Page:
Fees, austerity and war: understanding the student vote

The results of the latest student polling from Youthsight out this month showed that the Green Party’s support amongst students is holding up, perhaps increasing, as we near the election. This may well impact on Labour’s chances at the election. What is the cause of the swing to the Greens? And can Labour do anything to win students back?

The recent HEPI report Do students swing elections? hypothesised that the student vote changed according to tuition fee policies at elections. With the reactivation of the fees debate, perhaps a well-timed push from Labour on tuition fee cuts could change opinion. But do tuition fees really have such a noticeable effect on student voting behaviour?

Students do tend to give a higher priority to educational issues at general elections compared to the rest of the public. The British Election Study data shows that in 2001, ‘educational standards’ was the second most important issue at the General Election for students, the NHS being the first. In 2005, education (11%) was in the top three priority issues for students, along with Iraq (11%) and the NHS (12%).

However, it is a rather big leap of faith to suggest that one single education policy – tuition fees – could cause a huge shift in the student vote. Single issues rarely act as an electoral silver bullet, and when we get into the granularity of particular policies, the effect is even smaller.

Normally a single issue gains salience if it is used as a nodal point to help hold together a political party’s electoral discourse, as the budget deficit came to be in 2010 for the Conservatives, or as Europe/immigration could be for UKIP.

The HEPI report claimed that tuition fees policy could swing the student vote, but there was no direct empirical evidence in the report to show that the fees issue was salient enough amongst students to override other key factors in voting behaviour. It is highly unlikely that fees would be a significant predictor of the student vote in a fully specified empirical model which contained other key election issues.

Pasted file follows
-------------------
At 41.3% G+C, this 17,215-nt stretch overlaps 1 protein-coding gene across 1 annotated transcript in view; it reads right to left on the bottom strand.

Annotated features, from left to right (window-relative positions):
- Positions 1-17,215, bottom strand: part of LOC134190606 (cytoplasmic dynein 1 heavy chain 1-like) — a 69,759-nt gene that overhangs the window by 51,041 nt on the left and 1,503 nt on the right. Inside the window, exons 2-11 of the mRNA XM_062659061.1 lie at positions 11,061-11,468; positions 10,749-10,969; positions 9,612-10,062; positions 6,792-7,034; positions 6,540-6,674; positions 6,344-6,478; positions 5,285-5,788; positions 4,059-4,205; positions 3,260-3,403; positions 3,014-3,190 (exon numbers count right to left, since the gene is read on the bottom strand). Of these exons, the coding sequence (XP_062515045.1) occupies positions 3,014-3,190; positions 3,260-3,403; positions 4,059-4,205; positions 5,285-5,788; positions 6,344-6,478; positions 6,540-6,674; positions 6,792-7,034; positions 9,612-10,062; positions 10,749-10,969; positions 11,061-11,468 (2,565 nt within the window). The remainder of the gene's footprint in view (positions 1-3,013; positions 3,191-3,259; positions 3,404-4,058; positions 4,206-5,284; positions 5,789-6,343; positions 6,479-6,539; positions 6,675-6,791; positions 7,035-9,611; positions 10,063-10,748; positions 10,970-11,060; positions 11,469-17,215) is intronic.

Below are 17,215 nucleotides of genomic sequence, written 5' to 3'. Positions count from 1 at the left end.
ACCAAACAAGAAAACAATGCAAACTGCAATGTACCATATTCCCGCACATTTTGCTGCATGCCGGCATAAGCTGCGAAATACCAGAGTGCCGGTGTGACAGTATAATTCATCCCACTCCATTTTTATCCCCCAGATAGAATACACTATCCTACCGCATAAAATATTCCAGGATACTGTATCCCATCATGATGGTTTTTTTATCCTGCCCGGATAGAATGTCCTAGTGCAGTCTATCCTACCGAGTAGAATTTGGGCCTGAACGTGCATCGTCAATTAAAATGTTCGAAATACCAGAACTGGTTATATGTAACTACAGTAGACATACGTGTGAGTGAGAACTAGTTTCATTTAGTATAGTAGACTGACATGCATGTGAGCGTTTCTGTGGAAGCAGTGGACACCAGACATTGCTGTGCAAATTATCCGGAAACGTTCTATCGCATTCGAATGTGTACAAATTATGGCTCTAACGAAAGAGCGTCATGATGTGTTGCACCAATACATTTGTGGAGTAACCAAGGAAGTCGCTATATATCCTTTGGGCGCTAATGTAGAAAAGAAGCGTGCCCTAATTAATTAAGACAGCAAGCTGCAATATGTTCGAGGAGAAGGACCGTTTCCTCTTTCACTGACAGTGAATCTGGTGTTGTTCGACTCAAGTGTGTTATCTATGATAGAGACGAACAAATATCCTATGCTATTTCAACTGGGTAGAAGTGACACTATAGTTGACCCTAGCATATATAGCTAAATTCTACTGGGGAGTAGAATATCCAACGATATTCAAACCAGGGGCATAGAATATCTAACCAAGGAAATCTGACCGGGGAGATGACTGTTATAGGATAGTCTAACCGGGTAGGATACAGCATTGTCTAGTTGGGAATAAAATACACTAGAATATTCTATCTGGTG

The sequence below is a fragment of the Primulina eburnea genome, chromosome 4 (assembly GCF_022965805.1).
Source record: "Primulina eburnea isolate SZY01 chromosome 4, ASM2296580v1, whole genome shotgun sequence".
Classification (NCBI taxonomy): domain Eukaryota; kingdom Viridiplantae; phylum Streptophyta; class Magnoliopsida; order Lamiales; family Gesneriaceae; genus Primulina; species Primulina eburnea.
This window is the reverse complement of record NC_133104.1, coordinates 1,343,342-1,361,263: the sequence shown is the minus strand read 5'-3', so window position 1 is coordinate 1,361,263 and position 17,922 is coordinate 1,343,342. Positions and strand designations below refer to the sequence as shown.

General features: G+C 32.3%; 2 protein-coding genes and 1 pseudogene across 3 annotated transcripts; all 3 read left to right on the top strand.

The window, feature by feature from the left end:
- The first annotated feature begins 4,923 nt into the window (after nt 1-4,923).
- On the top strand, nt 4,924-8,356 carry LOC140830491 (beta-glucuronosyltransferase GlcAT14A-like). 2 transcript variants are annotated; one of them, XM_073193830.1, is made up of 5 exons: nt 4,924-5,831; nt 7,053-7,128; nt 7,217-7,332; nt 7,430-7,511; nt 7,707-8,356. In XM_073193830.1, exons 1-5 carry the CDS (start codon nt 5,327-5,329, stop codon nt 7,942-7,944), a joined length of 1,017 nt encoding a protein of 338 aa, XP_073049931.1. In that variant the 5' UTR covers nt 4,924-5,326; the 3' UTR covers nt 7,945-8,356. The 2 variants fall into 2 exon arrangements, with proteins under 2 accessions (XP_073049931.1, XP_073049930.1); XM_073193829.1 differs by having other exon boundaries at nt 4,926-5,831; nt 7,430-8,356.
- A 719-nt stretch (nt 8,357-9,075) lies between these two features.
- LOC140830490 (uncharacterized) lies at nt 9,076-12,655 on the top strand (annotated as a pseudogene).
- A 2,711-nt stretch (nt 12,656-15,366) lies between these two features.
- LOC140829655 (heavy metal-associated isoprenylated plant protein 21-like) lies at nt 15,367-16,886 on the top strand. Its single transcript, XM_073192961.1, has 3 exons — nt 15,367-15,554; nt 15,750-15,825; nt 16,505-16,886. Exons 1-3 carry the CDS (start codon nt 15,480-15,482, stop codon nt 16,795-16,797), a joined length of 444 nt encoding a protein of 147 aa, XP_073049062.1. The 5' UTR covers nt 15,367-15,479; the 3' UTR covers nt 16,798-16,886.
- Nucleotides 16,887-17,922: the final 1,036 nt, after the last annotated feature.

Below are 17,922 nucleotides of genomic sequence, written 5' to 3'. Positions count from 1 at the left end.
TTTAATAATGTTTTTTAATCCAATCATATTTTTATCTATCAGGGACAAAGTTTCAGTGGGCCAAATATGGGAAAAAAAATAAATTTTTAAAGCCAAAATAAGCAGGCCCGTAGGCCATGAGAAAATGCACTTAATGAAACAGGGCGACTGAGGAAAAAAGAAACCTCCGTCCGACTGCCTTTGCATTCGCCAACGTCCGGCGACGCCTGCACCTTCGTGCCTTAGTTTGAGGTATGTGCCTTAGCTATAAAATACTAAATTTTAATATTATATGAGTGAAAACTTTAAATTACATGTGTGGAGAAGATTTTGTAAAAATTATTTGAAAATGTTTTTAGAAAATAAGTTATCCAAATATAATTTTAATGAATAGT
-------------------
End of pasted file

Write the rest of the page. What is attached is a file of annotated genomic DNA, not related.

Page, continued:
Tuition fees policy also contains none of the traits of a ‘nodal point’ – it is too specific to be hollowed out as a signifier for the disaggregated demands of a larger political project.

If tuition fees were a key player in student voting behaviour in 2010, you would have expected to see two things happen:

First, there should have been a disproportionate increase in Lib Dem support during the period that Lib Dems were signing the pledge. Youthsight polling shows that there was no such increase, and that, if anything, Lib Dem support was falling slightly among students, until the TV debates and “Cleggmania” lifted Lib Dem support across the board.

Second, you would have expected to see a disproportionate fall in Lib Dem support in the student population after the vote raising the tuition fee cap to £9,000 per year. However, there was no direct correlation – students, along with many other groups, abandoned the Lib Dems when they realised they were entering a ‘pro-austerity’ government with the Conservatives. After the November 2010 student protests, Lib Dem support amongst students then fell at a similar rate to their national support.

But there is an alternative hypothesis about the difference between the student vote and the rest of the electorate.

The British Electoral Studies data shows that students tend, on average, to be more libertarian than the wider electorate and seem to take a considerably more liberal stance on a number of key social issues compared to the general public, such as equal opportunities, LGBT rights, immigration, capital punishment, and censorship.

For this reason, students may well be more likely to choose a party that they perceive to be closer to them on the libertarian-authoritarian axis.

We can compare the average position of HE students to the general public on a liberal-authoritarian scale. A scale was created in the 1997 BES data, and when you separate HE students, you see a clear and significant difference between their position and that of the general public.